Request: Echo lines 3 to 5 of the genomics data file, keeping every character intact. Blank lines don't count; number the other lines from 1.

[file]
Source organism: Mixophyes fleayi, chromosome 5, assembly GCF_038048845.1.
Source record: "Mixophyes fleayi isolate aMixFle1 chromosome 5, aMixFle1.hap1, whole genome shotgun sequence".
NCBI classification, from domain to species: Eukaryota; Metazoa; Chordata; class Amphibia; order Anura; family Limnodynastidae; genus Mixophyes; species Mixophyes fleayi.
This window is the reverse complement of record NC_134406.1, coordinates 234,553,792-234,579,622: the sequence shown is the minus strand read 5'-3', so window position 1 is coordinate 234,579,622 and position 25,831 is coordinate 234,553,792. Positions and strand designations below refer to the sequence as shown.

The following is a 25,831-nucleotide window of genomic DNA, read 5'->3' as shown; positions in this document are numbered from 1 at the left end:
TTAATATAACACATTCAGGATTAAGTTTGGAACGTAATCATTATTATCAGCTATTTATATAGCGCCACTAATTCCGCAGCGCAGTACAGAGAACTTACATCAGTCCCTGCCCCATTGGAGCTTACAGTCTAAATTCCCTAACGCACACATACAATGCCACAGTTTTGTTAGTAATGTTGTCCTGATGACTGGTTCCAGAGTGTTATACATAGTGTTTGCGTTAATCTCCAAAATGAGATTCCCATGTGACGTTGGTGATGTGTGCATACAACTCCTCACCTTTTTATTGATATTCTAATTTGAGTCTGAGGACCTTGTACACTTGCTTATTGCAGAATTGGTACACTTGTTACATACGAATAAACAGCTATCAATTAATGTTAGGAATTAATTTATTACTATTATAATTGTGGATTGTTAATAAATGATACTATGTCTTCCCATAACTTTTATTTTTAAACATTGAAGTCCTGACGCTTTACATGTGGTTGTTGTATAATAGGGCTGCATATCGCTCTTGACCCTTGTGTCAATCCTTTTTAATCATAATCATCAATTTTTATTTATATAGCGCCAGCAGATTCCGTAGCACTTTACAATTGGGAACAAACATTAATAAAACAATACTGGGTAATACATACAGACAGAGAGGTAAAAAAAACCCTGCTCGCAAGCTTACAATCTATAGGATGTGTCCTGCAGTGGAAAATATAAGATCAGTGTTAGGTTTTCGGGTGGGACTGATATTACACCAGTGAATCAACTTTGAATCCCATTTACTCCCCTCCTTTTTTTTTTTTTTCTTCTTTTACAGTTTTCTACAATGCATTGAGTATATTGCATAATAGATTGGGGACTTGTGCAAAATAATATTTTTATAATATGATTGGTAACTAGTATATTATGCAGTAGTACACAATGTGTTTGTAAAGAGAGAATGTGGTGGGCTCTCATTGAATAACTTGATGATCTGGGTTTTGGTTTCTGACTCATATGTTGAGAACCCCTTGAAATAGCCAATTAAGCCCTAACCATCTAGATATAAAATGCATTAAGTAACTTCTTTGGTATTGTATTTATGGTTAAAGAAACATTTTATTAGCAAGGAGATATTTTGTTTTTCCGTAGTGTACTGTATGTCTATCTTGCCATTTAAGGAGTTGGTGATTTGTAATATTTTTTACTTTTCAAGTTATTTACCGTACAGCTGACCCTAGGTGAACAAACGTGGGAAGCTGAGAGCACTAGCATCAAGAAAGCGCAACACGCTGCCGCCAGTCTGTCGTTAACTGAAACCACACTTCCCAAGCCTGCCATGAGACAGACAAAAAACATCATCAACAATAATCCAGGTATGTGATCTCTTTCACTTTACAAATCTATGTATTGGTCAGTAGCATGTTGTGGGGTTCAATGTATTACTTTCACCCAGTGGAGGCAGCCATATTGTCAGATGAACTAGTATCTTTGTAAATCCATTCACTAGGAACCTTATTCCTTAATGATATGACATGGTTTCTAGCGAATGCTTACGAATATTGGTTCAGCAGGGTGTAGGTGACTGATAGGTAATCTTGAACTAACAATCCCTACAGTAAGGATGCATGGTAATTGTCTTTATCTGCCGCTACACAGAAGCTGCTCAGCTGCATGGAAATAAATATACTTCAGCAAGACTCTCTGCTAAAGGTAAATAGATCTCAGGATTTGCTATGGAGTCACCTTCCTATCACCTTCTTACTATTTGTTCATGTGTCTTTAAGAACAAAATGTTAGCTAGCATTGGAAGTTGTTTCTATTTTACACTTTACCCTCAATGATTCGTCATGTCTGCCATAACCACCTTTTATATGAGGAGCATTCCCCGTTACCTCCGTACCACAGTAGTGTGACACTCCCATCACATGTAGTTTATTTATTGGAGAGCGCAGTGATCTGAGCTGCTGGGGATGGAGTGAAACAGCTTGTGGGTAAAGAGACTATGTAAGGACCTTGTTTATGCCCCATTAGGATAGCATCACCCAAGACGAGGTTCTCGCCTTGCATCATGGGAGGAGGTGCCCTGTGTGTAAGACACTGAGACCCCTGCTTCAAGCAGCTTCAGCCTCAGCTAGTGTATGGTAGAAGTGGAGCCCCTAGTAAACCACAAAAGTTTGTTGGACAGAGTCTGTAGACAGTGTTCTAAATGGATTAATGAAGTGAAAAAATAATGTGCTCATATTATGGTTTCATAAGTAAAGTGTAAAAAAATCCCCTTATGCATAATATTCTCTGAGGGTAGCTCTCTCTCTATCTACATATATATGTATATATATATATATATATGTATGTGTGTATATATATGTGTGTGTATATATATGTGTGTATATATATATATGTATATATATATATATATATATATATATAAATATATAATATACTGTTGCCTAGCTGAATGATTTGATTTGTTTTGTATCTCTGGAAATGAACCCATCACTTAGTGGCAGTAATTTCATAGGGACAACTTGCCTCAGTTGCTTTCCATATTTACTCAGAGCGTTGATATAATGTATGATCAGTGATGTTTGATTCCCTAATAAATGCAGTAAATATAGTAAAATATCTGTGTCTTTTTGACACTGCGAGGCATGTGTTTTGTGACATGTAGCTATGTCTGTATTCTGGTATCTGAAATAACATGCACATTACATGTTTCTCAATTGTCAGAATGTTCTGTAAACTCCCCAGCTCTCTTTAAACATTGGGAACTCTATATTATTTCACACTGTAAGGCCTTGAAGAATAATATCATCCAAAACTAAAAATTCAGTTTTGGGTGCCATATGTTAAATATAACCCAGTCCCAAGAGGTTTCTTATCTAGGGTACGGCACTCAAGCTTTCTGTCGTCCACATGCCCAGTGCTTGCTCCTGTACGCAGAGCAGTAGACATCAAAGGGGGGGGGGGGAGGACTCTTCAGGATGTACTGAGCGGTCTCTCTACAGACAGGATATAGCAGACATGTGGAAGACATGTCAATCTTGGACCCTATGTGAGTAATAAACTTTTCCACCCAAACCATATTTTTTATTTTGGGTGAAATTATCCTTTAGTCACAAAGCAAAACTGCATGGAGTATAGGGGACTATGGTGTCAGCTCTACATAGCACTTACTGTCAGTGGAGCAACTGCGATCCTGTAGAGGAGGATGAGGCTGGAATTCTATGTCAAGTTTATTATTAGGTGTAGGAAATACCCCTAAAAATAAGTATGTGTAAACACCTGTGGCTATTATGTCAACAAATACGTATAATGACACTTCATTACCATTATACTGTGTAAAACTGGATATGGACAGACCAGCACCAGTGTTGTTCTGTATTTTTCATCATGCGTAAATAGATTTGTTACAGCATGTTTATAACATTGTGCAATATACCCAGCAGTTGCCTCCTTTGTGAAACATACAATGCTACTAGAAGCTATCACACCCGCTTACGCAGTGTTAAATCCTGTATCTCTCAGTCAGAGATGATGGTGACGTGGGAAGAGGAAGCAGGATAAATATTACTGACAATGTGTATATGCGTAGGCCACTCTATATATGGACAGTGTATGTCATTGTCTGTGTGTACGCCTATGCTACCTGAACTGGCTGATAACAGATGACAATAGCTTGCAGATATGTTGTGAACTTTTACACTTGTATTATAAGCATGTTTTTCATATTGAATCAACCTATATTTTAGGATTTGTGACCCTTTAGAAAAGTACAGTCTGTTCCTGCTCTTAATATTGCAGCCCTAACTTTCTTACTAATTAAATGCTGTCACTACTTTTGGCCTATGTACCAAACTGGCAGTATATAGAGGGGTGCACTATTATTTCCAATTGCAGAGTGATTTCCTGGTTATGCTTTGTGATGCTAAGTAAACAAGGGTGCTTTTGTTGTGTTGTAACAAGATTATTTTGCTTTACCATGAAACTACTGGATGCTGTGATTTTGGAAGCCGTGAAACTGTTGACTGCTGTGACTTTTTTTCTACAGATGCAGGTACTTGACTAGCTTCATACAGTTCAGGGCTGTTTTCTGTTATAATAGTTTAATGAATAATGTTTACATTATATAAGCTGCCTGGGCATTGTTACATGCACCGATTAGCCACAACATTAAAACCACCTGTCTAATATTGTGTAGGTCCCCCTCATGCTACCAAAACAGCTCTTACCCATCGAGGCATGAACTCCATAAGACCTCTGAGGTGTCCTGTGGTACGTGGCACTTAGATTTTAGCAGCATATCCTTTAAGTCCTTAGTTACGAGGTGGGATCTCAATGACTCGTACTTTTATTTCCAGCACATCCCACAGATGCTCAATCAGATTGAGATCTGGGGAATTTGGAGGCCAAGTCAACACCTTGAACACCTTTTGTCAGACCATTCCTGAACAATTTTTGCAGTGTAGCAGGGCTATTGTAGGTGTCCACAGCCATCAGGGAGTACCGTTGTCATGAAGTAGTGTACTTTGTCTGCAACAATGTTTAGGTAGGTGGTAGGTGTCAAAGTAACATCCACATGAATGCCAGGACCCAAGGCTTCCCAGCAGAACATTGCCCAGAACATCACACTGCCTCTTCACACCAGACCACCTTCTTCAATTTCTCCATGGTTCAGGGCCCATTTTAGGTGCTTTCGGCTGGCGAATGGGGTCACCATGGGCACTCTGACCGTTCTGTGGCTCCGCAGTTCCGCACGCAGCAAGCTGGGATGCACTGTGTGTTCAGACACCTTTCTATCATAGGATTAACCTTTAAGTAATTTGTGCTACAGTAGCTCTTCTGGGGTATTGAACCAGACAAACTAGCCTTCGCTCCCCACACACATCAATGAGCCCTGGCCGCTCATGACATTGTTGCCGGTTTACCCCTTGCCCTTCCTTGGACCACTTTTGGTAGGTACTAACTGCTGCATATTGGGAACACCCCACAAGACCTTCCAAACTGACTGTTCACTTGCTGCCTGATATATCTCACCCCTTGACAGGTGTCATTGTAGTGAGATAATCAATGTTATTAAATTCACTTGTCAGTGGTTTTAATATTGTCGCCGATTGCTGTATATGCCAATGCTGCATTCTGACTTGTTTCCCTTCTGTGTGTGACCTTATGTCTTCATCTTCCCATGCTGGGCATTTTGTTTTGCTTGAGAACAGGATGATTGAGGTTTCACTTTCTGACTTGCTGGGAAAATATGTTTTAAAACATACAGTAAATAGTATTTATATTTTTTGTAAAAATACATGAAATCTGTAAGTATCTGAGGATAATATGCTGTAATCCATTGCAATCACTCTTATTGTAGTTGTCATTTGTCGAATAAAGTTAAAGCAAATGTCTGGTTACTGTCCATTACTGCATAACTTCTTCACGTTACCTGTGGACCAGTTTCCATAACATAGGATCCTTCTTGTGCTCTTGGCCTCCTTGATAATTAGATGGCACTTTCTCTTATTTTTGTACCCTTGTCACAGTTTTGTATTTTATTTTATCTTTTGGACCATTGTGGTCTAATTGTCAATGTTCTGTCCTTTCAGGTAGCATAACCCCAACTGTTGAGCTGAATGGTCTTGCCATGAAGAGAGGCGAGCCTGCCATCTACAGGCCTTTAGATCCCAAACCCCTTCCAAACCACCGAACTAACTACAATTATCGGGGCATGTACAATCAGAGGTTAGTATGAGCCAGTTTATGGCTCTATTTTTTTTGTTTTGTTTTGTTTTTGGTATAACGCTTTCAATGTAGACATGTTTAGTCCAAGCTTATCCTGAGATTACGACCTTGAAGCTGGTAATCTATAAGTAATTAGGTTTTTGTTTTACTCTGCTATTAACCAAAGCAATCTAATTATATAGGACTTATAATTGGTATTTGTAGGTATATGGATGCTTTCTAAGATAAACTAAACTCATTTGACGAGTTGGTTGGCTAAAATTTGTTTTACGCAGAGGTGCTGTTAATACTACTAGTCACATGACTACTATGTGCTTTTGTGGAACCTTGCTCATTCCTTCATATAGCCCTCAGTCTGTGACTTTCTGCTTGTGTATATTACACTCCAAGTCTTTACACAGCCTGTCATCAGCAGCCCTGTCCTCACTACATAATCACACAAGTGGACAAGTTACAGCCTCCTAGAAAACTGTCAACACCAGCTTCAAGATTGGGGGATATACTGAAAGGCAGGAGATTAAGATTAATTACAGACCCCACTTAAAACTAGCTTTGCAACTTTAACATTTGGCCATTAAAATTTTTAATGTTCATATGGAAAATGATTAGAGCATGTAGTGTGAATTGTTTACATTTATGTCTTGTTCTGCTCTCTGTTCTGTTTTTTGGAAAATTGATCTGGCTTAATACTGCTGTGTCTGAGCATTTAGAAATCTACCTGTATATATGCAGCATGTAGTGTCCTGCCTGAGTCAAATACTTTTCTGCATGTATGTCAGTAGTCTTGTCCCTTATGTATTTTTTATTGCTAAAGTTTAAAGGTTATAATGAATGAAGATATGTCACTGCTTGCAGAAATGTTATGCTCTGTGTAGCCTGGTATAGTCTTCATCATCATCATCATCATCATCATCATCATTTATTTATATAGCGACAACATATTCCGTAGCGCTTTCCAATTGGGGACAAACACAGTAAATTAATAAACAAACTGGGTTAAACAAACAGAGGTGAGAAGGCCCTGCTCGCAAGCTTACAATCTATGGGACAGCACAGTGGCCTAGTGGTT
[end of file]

NCBI classification, from domain to species: Eukaryota; Metazoa; Chordata; class Amphibia; order Anura; family Limnodynastidae; genus Mixophyes; species Mixophyes fleayi.
This window is the reverse complement of record NC_134406.1, coordinates 234,553,792-234,579,622: the sequence shown is the minus strand read 5'-3', so window position 1 is coordinate 234,579,622 and position 25,831 is coordinate 234,553,792. Positions and strand designations below refer to the sequence as shown.

The following is a 25,831-nucleotide window of genomic DNA, read 5'->3' as shown; positions in this document are numbered from 1 at the left end: